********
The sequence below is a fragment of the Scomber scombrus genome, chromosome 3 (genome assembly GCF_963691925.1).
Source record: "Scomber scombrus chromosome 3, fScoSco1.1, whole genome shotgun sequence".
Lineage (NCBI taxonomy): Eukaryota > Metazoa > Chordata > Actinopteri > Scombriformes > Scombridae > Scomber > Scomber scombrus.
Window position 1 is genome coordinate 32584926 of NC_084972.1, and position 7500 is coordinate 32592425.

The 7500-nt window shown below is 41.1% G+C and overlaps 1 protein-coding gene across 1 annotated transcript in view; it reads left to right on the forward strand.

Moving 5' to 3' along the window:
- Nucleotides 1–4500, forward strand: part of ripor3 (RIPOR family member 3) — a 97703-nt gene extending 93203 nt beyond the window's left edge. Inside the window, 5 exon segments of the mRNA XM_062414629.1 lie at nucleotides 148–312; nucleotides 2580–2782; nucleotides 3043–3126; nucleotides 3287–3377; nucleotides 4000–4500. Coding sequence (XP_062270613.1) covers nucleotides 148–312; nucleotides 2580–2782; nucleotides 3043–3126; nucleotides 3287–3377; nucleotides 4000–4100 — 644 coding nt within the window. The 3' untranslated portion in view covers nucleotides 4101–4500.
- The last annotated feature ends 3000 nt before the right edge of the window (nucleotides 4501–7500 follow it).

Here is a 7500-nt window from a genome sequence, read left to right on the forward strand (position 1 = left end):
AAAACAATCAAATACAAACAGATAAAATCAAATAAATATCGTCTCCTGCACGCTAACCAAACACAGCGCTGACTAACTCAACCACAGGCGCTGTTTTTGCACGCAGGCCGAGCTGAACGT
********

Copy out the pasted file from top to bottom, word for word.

The sequence below is a fragment of the Scomber scombrus genome, chromosome 3 (genome assembly GCF_963691925.1).
Source record: "Scomber scombrus chromosome 3, fScoSco1.1, whole genome shotgun sequence".
Lineage (NCBI taxonomy): Eukaryota > Metazoa > Chordata > Actinopteri > Scombriformes > Scombridae > Scomber > Scomber scombrus.
Window position 1 is genome coordinate 32584926 of NC_084972.1, and position 7500 is coordinate 32592425.

The 7500-nt window shown below is 41.1% G+C and overlaps 1 protein-coding gene across 1 annotated transcript in view; it reads left to right on the forward strand.

Moving 5' to 3' along the window:
- Nucleotides 1–4500, forward strand: part of ripor3 (RIPOR family member 3) — a 97703-nt gene extending 93203 nt beyond the window's left edge. Inside the window, 5 exon segments of the mRNA XM_062414629.1 lie at nucleotides 148–312; nucleotides 2580–2782; nucleotides 3043–3126; nucleotides 3287–3377; nucleotides 4000–4500. Coding sequence (XP_062270613.1) covers nucleotides 148–312; nucleotides 2580–2782; nucleotides 3043–3126; nucleotides 3287–3377; nucleotides 4000–4100 — 644 coding nt within the window. The 3' untranslated portion in view covers nucleotides 4101–4500.
- The last annotated feature ends 3000 nt before the right edge of the window (nucleotides 4501–7500 follow it).

Here is a 7500-nt window from a genome sequence, read left to right on the forward strand (position 1 = left end):
AAAACAATCAAATACAAACAGATAAAATCAAATAAATATCGTCTCCTGCACGCTAACCAAACACAGCGCTGACTAACTCAACCACAGGCGCTGTTTTTGCACGCAGGCCGAGCTGAACGT